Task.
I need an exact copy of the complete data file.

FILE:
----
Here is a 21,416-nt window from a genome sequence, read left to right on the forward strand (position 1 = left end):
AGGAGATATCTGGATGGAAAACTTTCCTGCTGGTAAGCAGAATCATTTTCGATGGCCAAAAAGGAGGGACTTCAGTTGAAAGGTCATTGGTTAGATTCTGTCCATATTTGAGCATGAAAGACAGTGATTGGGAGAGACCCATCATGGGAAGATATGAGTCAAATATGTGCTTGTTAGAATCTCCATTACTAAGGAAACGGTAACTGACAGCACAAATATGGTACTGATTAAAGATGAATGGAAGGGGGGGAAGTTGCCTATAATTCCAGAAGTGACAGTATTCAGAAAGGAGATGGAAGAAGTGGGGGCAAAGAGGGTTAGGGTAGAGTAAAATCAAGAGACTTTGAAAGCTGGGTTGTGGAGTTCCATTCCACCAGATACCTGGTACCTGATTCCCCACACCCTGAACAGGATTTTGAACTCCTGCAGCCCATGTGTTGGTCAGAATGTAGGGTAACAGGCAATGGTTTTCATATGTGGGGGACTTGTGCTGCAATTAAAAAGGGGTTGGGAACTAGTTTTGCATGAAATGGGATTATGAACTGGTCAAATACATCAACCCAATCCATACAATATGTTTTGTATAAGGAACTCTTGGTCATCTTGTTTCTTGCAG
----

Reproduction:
Here is a 21,416-nt window from a genome sequence, read left to right on the forward strand (position 1 = left end):
AGGAGATATCTGGATGGAAAACTTTCCTGCTGGTAAGCAGAATCATTTTCGATGGCCAAAAAGGAGGGACTTCAGTTGAAAGGTCATTGGTTAGATTCTGTCCATATTTGAGCATGAAAGACAGTGATTGGGAGAGACCCATCATGGGAAGATATGAGTCAAATATGTGCTTGTTAGAATCTCCATTACTAAGGAAACGGTAACTGACAGCACAAATATGGTACTGATTAAAGATGAATGGAAGGGGGGGAAGTTGCCTATAATTCCAGAAGTGACAGTATTCAGAAAGGAGATGGAAGAAGTGGGGGCAAAGAGGGTTAGGGTAGAGTAAAATCAAGAGACTTTGAAAGCTGGGTTGTGGAGTTCCATTCCACCAGATACCTGGTACCTGATTCCCCACACCCTGAACAGGATTTTGAACTCCTGCAGCCCATGTGTTGGTCAGAATGTAGGGTAACAGGCAATGGTTTTCATATGTGGGGGACTTGTGCTGCAATTAAAAAGGGGTTGGGAACTAGTTTTGCATGAAATGGGATTATGAACTGGTCAAATACATCAACCCAATCCATACAATATGTTTTGTATAAGGAACTCTTGGTCATCTTGTTTCTTGCAG